What Happened To Knowing Your Ballet History?

I stood in front of 6 dancers, all in their teens, and all (or at least, most) supposedly dedicated to becoming professional ballet dancers.

This was variations class, and I had decided to teach them the first solo from Les Sylphides. I asked them, “who can tell me the choreographer of Les Sylphides?”


“Okay, who composed the music for Les Sylphides?”


These aren’t 8 year olds. They’re teens. And they have no idea who or what Les Sylphides IS??!!

Perhaps I am “old school.”  I came up in a studio where, from Day 1, we looked at photographs of all the great ballet dancers, choreographers, composers, and directors, learning who they were and what they did for the world of ballet.

I am glad that in today’s ballet environment, emphasis is placed on proper alignment, healthy diet, and strong technique.  However, I believe that ballet history is equally important. Why? Because, it informs the dancer on his/her approach to the role they are dancing. It connects the dots between past and present, educating them about how we got to where we are today. It’s HISTORY – you know, that class you’re required to take in SCHOOL?!

Sigh. I hope this is not becoming an epidemic, but I fear that America, as usual, is less concerned with history and more interested in Snap stories.  How high is your leg? How many pirouettes can you do?  I’m sorry, but these are hallmarks of GYMNASTICS.  Yes, I love a high leg (when put in an appropriate environment, NOT GISELLE) and multiple turns are fun to watch AND do, but come ON, people!  Where is the story? The emotion? The ACTING?! That is what sets ballet apart, in my opinion.  That is why it is an ARTFORM, not a SPORT.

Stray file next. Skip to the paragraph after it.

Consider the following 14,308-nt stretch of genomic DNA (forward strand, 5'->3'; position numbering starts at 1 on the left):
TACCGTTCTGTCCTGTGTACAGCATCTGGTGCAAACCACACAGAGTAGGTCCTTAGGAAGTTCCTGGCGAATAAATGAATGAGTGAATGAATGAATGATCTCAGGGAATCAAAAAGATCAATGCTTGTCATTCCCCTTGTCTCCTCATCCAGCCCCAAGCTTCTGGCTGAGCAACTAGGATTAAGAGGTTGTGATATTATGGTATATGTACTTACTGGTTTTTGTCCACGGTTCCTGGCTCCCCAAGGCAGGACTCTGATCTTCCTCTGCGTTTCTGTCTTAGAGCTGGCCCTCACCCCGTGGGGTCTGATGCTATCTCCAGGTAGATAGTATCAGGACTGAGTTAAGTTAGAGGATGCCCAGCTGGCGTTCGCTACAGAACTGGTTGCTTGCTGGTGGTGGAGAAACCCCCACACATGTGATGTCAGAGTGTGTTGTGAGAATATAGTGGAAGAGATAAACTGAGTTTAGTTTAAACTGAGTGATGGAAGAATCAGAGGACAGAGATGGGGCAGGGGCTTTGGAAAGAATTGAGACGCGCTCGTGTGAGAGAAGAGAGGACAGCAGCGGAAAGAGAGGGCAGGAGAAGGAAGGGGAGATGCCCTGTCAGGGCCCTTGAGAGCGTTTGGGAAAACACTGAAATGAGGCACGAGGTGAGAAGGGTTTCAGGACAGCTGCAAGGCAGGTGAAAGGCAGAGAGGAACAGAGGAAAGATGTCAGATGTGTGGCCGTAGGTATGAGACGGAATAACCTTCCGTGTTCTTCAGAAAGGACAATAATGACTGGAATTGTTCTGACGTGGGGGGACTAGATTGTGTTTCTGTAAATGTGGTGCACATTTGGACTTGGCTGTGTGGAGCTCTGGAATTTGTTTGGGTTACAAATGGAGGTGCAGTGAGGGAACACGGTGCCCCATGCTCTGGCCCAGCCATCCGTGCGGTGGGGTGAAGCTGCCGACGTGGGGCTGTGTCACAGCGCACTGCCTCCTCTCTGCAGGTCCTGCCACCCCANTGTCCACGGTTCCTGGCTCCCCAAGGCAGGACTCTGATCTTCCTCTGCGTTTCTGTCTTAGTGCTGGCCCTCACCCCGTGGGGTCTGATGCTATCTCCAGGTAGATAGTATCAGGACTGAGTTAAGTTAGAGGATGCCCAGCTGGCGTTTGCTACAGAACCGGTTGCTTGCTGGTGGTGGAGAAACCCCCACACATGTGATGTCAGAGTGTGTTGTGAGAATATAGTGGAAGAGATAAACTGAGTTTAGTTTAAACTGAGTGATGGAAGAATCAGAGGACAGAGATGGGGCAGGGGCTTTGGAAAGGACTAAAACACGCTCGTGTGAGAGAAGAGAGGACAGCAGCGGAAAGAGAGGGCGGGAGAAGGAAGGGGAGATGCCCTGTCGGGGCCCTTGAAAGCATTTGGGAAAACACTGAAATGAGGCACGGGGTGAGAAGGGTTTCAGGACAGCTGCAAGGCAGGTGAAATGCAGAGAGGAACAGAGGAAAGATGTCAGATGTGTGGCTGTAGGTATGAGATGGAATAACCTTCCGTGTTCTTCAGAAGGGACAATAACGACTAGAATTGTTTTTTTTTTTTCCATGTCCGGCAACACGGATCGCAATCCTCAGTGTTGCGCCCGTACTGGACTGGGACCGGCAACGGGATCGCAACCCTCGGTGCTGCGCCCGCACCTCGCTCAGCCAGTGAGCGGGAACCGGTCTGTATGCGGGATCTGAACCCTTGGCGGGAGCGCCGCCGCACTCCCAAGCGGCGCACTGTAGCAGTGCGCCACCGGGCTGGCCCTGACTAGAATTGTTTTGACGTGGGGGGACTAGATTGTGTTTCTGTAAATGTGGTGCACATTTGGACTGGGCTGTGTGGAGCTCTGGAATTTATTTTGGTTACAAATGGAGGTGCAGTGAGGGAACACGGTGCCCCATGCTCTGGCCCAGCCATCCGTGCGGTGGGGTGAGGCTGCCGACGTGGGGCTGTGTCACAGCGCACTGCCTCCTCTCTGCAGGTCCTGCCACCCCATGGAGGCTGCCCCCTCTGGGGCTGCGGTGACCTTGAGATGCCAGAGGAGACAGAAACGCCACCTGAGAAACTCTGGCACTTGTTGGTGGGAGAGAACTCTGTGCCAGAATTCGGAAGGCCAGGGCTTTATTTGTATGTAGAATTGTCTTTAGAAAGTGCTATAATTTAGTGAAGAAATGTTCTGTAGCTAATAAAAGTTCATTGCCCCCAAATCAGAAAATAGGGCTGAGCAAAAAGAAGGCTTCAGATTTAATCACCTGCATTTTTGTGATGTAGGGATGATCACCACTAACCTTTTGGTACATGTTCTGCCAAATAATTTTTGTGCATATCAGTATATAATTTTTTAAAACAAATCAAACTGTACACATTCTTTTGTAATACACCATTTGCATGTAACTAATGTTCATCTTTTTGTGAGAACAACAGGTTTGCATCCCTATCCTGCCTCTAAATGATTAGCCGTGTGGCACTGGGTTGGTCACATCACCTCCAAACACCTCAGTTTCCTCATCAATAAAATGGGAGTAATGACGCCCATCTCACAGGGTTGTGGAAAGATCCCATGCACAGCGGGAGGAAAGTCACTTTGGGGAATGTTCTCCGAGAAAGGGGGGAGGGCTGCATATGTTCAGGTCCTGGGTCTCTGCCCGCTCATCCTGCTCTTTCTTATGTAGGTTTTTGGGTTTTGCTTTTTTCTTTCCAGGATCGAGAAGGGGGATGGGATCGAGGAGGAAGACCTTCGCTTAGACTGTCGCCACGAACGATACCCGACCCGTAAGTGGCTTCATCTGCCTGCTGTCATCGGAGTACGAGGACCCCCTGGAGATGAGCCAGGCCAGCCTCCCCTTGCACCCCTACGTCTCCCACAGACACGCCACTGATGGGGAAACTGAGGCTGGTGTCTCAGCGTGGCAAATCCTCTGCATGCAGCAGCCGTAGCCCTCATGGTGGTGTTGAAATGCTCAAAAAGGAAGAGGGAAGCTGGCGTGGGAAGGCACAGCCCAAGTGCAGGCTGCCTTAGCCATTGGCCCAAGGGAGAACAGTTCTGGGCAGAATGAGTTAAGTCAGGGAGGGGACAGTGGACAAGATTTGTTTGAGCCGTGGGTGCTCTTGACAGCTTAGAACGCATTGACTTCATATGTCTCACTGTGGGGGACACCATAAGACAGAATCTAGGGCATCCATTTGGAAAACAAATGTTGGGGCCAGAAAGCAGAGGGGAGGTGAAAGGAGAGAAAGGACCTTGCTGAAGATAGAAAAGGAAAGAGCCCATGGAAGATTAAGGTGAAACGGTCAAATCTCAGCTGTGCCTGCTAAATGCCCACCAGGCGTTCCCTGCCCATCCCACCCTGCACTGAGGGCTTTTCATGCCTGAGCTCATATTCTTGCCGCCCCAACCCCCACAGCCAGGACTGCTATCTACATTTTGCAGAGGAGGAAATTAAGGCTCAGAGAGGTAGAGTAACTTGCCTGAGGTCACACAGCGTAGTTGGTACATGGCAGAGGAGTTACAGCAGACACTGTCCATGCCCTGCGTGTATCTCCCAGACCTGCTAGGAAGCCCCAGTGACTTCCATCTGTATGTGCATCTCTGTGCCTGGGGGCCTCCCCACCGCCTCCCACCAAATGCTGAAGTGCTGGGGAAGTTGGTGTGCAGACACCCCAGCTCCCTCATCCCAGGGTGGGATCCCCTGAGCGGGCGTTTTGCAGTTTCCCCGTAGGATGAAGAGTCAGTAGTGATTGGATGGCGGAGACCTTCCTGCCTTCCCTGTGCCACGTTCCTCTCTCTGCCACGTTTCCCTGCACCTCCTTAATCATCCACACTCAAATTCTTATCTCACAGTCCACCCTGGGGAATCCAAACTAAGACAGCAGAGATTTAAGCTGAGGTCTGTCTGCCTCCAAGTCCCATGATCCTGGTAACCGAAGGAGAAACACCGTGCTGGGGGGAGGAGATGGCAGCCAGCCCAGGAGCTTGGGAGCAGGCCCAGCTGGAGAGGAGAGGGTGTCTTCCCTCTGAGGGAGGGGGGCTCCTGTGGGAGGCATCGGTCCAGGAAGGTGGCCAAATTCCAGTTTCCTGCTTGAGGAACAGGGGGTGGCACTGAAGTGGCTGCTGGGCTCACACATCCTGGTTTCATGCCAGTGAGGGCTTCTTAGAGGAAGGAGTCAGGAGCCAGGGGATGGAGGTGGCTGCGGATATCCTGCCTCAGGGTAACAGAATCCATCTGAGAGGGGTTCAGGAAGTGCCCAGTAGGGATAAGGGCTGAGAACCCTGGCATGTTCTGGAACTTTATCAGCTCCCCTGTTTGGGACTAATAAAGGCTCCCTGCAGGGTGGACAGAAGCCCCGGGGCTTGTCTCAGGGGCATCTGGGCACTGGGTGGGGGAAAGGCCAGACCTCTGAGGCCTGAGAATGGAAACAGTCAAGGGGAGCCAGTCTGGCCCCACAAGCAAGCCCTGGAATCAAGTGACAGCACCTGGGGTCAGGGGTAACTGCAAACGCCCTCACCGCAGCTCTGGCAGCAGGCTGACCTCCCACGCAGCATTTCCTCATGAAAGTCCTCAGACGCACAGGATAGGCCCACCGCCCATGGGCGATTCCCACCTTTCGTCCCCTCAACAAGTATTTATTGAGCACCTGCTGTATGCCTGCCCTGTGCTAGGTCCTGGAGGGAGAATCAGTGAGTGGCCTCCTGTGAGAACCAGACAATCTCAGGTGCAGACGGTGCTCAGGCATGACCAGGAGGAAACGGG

Well, I can whine about it, or I can do something about it.  I guess I’ll need to start printing up ballet photos and laminating them for my classes, just like Miss Alexandra Zaharias, my St. Louis ballet teacher, did for us.  It’s tactile, it’s something the dancer can jump over, bourré around, and memorize.  It’s always something, isn’t it?  Perhaps that is why I love ballet so much. There is always MORE to do. Never a dull moment.

If you want something to change, it starts with you. And, that is how history is made.


One Comment Add yours

  1. Linda says:

    I recently came across a post on social media where a young Ballet student said “what’s a Baryshnikov?”


Leave a Reply

Fill in your details below or click an icon to log in:

WordPress.com Logo

You are commenting using your WordPress.com account. Log Out /  Change )

Google+ photo

You are commenting using your Google+ account. Log Out /  Change )

Twitter picture

You are commenting using your Twitter account. Log Out /  Change )

Facebook photo

You are commenting using your Facebook account. Log Out /  Change )


Connecting to %s